We are all told to eat healthy – but what exactly does that mean? There are a lot of aspects to a healthy diet. It includes what you eat, how you eat, the impact your food has on the planet, on your health. The following are a few ideas that may get you thinking…
A great little project when you are stuck inside the house. Make a working solar oven using just a pizza box, a cardboard box, some tin foil, duct tape, newspaper and some cling film.
Once complete, this little oven (when placed in the sunshine), should heat up to 200 degrees F (or more) and cook lunch for the whole crew.
Great hands-on project to learn about passive solar heat, as well as to demonstrate why greenhouse gases can lead to global warming.
Growing and storing your own food. This is the heart of sustainability. But there are many questions and issues surrounding the harvesting and storing of food.
What is the best method (canning, freezing, blanching, fermentation, drying)? How do I get started, what tools do I need? How to deal with food waste. Menus over the winter. Big box retail outlet issues.
Herbal medicine, or natural healthcare has literally been around for centuries.
Yet those who practice it are still labeled as crackpots or witches (okay, maybe a couple centuries out of date with labeling) by the medical establishment that is very nearly always proved wrong by the next medical establishment that is later proved wrong… and so it goes.
As more and more people seek alternatives to the industrialized food system – government follows closely behind with one regulation after another seemingly designed to make sure corporate profits are not adversely impacted.
Things your grandparents took for granted are suddenly illegal. So what exactly are these regulations and how do they impact your life?
About 95% of all the meat consumed in America is produced in factory farms. Meanwhile, about 85% of Americans say they want the animals they consume treated humanely – a big disconnect.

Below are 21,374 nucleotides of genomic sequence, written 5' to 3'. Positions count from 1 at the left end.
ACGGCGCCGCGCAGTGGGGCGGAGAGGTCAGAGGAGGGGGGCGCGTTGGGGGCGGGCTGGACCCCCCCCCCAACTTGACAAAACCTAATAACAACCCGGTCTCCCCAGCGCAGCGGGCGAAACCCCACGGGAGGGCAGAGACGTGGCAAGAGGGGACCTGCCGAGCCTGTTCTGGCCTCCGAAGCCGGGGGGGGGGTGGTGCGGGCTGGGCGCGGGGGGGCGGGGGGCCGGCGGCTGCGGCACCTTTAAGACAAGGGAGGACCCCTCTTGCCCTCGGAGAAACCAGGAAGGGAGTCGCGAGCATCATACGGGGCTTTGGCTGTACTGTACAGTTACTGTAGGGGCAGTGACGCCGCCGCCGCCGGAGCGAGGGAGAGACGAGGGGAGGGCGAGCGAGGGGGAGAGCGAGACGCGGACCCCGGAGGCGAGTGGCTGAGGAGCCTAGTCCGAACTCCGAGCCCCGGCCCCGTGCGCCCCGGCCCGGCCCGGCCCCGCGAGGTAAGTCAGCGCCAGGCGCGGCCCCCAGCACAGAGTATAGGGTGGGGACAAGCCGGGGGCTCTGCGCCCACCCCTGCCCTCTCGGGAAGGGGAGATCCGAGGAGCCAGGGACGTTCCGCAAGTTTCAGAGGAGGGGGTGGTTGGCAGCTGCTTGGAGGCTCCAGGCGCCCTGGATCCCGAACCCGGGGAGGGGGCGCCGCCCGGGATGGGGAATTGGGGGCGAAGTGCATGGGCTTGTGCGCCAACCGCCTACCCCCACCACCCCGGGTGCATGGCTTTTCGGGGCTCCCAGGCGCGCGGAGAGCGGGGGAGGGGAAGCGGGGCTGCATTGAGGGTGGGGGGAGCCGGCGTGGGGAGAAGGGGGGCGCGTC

Find out the harsh realities of factory farming and what we can do about it.
Since World War II our food system has morphed from a network of family owned farms raising a variety of crops to a global mono-culture based industry that focuses on the production of wheat, soy, corn and rice.
And government policies encourage, almost mandate this transformation. The result is an industrialized food system that squeezes out the small farmer, produces food that many say is not only unappetizing but also unhealthy, and damages the planet.
Globalization and genetically modified food has led to a world where nearly every plant can be harvested and shipped nearly every week of the year.
While this is convenient – it is not natural. And it can lead to some serious problems. So how can we, as individuals and as a society, break out of this cycle and eat in a more natural, seasonal pattern?
We all know we should eat seasonally.
But often there is an overabundance of food when the food is ready to be eaten (after all, how many zucchini can you actually eat in one sitting?) And then you can’t find anything worth eating later in the year.
So how best to preserve fresh food?
Annie explains how to can, blanch, pickle, dry, salt – basically how to make your harvest last through the winter.
So just what is the difference between a vegetarian and a vegan? And why would you choose one diet/lifestyle over another?
What are the issues that lead some people away from eating animal-based foods? What are the health benefits or concerns when you cut animal protein from your diet?
There are as many opinions about this as there are meat substitutes at Whole Foods.